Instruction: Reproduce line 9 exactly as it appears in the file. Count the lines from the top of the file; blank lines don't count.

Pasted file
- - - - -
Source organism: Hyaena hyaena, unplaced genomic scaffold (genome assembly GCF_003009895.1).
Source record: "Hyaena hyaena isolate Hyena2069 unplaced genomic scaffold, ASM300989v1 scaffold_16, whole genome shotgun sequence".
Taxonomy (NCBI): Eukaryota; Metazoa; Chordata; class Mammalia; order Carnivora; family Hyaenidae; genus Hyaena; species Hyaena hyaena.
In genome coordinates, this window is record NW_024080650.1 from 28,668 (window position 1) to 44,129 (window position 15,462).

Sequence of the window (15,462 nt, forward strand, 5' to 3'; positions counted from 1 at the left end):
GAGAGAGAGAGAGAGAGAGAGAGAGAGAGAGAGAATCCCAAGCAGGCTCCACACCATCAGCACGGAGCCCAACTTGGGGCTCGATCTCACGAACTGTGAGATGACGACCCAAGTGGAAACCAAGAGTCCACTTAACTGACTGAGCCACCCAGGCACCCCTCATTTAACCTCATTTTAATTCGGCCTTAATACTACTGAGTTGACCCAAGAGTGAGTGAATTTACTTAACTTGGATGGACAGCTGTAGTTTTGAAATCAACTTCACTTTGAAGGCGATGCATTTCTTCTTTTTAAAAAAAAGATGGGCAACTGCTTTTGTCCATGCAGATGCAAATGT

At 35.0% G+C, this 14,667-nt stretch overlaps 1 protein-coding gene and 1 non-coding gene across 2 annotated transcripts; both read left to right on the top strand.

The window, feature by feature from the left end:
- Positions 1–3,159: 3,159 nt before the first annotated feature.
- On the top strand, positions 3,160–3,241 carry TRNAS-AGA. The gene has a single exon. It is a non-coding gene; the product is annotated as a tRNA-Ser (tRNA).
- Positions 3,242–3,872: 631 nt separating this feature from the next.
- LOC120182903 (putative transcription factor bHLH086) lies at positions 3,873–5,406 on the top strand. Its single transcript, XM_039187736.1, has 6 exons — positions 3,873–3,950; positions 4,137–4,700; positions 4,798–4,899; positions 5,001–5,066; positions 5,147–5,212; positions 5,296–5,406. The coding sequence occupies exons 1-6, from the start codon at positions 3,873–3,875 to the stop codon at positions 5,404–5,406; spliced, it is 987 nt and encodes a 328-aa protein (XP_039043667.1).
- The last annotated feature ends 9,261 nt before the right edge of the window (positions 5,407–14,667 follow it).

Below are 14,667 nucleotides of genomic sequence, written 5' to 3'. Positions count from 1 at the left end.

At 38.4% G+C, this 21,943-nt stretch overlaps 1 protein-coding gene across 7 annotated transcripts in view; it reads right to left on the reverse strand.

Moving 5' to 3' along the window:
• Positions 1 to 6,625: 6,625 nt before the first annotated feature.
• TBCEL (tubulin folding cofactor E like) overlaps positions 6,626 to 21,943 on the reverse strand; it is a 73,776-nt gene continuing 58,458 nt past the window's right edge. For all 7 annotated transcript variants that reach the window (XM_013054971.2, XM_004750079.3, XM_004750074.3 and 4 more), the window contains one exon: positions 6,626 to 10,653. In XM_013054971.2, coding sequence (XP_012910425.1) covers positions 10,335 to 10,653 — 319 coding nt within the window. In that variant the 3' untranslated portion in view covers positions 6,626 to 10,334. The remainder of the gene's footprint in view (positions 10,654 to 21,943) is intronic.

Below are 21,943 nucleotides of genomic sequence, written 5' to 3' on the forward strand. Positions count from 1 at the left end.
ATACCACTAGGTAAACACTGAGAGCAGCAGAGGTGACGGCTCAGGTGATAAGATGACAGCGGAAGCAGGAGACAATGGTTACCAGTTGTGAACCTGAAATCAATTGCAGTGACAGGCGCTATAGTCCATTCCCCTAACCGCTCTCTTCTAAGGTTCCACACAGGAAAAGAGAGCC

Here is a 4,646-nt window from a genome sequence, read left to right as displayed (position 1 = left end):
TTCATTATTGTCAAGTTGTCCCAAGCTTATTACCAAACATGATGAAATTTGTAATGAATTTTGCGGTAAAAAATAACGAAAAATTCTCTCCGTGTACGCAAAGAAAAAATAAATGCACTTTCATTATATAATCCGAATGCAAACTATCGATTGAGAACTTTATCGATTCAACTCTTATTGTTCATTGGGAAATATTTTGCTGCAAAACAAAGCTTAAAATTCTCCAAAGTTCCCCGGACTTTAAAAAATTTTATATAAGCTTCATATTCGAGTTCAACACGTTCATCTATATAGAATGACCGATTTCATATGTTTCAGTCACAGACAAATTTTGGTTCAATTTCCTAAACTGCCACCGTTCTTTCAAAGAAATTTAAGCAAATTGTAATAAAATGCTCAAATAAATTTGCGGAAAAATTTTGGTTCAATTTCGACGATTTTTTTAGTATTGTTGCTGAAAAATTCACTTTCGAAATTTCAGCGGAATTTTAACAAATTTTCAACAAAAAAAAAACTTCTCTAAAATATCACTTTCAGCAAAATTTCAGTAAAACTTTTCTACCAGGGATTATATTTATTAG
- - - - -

- Positions 1–3,159: 3,159 nt before the first annotated feature.